I love setting a table for a special occasion, especially for the holidays. Below are some great ideas, whether you use the entire idea or just a piece, it will help you get your creative juices flowing. All credit goes to Rachel Silva Oct 6, 2023, Elle Decor
Are you hosting this year? Take a few notes from the luxury British tablescaping service Maison Margaux’s Louisa Preskett Mobbs, who holds that Christmas season is an ideal time to release your inner maximalist when it comes to the size and quantity of centerpieces you bring to the table. “It’s a time when we gather friends and family around tables perhaps more than any other time of year,” she tells ELLE DECOR. “We really have fun with it.”
While tabletop styling is an art as subjective as paint to canvas, Preskett Mobbs says there’s a general formula to it. “To get that editorial magazine look, always layer your table,” she explains. “Your base is your table linen, then use the power of three (placemat, dining plate, and top plate) and stack plates before guests sit down to get that wow effect on the table. Then whisk them away to plate food.”
As for that centerpiece, Preskett Mobbs says the sky’s the limit. “Candy-cane glasses, jewel-toned candleholders, and silver goblets for berries are all lovely touches for a festive table.”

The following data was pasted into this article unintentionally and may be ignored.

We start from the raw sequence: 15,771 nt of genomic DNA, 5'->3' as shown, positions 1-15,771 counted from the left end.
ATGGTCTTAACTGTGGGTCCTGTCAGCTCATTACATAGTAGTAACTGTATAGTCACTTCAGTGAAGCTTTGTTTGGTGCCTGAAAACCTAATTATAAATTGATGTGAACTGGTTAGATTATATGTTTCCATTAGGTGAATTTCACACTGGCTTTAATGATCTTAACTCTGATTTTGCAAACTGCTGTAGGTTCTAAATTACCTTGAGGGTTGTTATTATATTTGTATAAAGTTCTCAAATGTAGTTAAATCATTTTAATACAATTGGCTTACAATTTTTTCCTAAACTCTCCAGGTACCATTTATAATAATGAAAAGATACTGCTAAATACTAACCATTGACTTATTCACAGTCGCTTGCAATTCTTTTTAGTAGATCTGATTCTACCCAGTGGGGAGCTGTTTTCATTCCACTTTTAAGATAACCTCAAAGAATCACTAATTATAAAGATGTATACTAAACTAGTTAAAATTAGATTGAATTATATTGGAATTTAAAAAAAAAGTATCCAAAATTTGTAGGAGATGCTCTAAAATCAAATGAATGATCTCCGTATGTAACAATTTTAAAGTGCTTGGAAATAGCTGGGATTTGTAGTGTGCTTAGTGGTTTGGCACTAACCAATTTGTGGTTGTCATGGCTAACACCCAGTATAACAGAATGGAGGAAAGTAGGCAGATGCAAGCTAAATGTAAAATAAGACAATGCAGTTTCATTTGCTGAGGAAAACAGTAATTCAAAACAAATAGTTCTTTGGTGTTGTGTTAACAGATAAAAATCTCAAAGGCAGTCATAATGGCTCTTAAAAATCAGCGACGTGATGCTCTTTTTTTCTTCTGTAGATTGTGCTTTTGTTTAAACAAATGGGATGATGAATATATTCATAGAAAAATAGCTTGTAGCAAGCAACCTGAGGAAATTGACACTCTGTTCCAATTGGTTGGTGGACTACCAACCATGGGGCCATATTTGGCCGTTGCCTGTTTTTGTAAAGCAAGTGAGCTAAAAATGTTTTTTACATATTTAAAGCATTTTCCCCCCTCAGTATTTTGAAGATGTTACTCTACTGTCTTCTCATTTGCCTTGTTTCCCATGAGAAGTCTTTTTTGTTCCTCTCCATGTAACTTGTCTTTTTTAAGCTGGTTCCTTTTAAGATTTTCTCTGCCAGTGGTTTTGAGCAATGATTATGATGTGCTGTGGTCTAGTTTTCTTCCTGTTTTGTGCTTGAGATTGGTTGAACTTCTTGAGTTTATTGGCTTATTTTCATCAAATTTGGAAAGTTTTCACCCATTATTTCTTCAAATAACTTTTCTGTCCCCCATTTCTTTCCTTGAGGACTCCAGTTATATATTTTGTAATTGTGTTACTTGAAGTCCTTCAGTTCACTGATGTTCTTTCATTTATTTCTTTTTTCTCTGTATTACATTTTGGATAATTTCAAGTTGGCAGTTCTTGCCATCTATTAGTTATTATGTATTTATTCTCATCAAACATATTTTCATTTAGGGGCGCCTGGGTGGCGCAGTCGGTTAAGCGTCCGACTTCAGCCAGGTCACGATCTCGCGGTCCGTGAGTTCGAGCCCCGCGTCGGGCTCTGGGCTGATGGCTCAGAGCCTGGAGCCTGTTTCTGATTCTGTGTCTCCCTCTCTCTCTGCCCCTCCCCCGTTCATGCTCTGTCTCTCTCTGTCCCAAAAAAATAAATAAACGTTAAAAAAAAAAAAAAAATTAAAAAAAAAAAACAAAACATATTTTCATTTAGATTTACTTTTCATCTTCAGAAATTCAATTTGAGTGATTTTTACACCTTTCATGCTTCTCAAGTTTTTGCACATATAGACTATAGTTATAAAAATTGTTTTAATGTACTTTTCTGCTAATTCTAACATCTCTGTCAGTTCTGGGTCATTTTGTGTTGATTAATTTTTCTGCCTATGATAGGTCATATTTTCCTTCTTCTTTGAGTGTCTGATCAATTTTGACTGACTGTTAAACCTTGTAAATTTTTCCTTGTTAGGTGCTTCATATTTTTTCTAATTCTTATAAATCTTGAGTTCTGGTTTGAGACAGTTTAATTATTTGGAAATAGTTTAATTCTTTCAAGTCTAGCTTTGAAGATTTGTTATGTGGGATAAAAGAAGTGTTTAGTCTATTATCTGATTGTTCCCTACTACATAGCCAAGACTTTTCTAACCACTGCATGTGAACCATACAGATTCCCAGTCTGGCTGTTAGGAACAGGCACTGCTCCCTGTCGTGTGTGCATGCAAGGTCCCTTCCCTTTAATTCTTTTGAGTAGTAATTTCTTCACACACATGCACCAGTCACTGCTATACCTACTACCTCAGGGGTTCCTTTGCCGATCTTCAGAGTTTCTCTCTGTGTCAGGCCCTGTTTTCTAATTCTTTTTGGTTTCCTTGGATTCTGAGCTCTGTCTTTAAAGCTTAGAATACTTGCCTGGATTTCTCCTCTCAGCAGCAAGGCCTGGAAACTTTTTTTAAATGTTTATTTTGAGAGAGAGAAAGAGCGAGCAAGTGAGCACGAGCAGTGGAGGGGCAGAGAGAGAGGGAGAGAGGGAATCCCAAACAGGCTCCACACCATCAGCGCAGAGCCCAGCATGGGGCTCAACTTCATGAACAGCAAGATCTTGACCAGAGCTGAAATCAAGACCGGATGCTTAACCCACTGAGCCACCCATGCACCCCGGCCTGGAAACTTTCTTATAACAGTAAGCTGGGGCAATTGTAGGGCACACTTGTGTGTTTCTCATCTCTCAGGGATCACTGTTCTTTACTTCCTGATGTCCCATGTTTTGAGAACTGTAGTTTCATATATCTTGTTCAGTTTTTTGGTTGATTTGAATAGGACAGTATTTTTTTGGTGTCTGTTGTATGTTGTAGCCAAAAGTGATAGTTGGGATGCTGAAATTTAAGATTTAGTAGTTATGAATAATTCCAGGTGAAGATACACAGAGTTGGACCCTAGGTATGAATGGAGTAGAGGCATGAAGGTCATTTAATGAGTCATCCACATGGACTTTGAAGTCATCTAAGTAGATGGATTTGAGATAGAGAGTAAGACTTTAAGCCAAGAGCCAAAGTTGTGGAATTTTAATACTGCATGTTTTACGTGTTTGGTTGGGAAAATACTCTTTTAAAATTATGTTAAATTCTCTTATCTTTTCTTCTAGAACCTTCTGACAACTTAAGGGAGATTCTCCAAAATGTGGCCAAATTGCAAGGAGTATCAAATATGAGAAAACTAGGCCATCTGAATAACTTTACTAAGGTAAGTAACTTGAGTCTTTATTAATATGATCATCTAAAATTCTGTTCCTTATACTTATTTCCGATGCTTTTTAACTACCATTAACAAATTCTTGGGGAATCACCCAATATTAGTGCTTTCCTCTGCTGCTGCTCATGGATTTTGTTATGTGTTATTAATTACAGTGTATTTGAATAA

Ready to go beyond perfunctory tabletop trinkets and whatever-we-have-around-the-house provisions? Incorporate natural elements like pine cones and greenery, in the vein of Boxwood Avenue’s Chloe Mackintosh tableau. Going for a more glam feel? A sprinkle of glitter might be all you need (LeCultivateur’s Emily Traxler will tell you all about it). We’ve got something for the traditionalist, the maximalist, and the color happy. Whatever your vibe and whoever your guests, these 55 tabletop presentations are sure to be just the inspo you need for this season’s most fabulous soiree. Disclaimer: Food not included.
A CHARCUTERIE BOARD REIMAGINED
You don’t need a silver fork to enjoy good food, the saying holds, but a well-styled tabletop and a showstopping centerpiece will certainly add a certain sweetness to any bite. In this tabletop moment from Darryl Carter’s townhouse in Washington, D.C., marble plinths support a bounty of satsumas and French cheese. Instead of a humdrum cheese tray, he placed the tempting spread atop marble slabs that were remnants from a renovation he did years ago, which he says he’d always imagined to be large serving surfaces. “This tablescape is decadent for decadence’s sake,” the ELLE DECOR A-List Titan explains. “The intention was to pile delicacies in a carefree and inviting manner to encourage guests to comfortably gather and help themselves rather than a stilted, formal place setting.” Can we get an invite?
TIMELESS TARTAN TABLETOP